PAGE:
For Jacob Magg ‘15, Blackburn was always the answer. The 2015 biology graduate liked the small size, the proximity to home, strong biology curriculum, and the College’s work-learn mission. “The fact that Blackburn can be so small with such a good biology department was what drew me. I was intent on coming,” he said of his reasoning to attend Blackburn. Blackburn so appealed to Jacob that he did not apply to any other institution.
“I was able to build a body of leadership that I don’t think many my age were able to get,” he said. As a student, Jacob sat on numerous committees, including facilities, campus conduct, alumni board and faculty hiring committees. He was also president of Student Senate and Pre-Health Professions Society. Due to his academic and social success, Jacob was awarded the highest honor that can be given to a senior Blackburn student—Student Marshal.
Jacob began work in the Blackburn College Work Program in the Records office where he immediately began making connections with professors and staff. His sophomore year he worked as a chemistry teaching assistant before becoming assistant to Dr. Edward Zalisko, Professor of Biology and anatomy, physiology and zoology tutor. This transition was integral to his learning, allowing him to reinforce the material learned in the classroom over and over as he tutored other students. “Anatomy is an area many people lack when they move on to veterinary school,” he said.” They have to go back through and relearn anatomy since they haven’t had it since freshman or sophomore year. But I was able to constantly teach people.”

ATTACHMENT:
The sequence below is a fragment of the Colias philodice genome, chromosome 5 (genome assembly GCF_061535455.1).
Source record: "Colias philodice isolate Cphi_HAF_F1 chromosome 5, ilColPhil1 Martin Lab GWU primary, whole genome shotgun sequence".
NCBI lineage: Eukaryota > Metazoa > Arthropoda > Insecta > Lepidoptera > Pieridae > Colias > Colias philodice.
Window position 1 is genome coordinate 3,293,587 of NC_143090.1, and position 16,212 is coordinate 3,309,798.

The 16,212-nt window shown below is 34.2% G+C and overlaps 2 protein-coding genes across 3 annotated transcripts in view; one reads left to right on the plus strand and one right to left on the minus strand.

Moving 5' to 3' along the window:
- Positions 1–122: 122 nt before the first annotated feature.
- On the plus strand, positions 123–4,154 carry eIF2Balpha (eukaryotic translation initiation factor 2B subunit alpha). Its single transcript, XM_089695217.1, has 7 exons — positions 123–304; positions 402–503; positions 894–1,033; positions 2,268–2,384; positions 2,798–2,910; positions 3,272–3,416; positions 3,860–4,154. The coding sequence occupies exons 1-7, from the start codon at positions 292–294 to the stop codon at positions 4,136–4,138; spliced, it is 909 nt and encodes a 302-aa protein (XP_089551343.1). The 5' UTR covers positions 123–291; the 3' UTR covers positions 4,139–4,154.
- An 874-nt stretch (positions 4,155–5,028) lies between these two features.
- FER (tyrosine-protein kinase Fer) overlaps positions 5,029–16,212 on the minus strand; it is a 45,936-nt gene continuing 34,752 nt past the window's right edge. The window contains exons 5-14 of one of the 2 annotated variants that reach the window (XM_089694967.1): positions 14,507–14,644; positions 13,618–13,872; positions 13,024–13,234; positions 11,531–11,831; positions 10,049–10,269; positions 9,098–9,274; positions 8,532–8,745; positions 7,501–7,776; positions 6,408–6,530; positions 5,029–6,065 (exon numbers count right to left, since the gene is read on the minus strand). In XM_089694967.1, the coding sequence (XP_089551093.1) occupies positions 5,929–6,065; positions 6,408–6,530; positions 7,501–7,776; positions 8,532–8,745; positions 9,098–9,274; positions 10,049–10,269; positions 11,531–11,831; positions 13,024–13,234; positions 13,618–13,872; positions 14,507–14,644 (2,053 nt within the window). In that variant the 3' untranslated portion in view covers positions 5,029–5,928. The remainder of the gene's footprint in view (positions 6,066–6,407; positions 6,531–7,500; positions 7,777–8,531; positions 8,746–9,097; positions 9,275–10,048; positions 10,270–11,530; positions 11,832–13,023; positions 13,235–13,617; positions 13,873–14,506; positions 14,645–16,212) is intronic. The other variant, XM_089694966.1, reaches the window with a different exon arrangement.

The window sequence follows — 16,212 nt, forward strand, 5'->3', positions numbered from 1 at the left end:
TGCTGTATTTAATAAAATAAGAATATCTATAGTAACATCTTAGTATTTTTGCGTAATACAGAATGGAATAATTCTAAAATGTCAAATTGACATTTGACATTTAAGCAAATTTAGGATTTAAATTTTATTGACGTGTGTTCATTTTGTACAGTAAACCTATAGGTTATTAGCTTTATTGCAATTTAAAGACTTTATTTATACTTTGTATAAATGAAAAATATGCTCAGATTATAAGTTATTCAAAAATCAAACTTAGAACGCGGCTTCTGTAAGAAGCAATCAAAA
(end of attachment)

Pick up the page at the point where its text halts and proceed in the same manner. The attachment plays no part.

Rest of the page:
One of the most important life-skills Jacob learned while at Blackburn was the ability to communicate professionally. “I learned to speak with different people, of different ages, of different ethnic backgrounds, and I have get the same point across and change how I approach it based on different people’s needs or wants. This communication often extended outside of his peers. As Student Marshal and with his committee positions, Jacob often communicated with the College’s president, vice presidents, and trustees. He even was on the committee who hired the College’s second-in-command, the Provost—a rare experience for most college students.
During his time at Blackburn he also interned at four veterinary clinics, providing him real-world work experience and worked with Dr. Zalisko researching axolotl embryos, monitoring each stage of development. These extraordinary college experiences and his exceptional grades secured Maag acceptance to the University of Illinois College of Veterinary Medicine, one of the most highly ranked vet med schools in the county.
When Jacob begins the next phase of his academic career his experiences at Blackburn will remain with him forever, including the countless hours spent at Mahan Science Wing, where he honed his craft, and most importantly, learned. “It is an atmosphere of like-minded people. You can discuss things in a different way, and think about things different, but you’re all going for the same goal. You get to gather everyone else’s knowledge,” he said.
What he misses most, though, is Blackburn’s strong community and the relationships he built with faculty, staff, and fellow students. “There are always those times that get you down,” Jacob said, “But it’s more about the great people with whom you surround yourself.”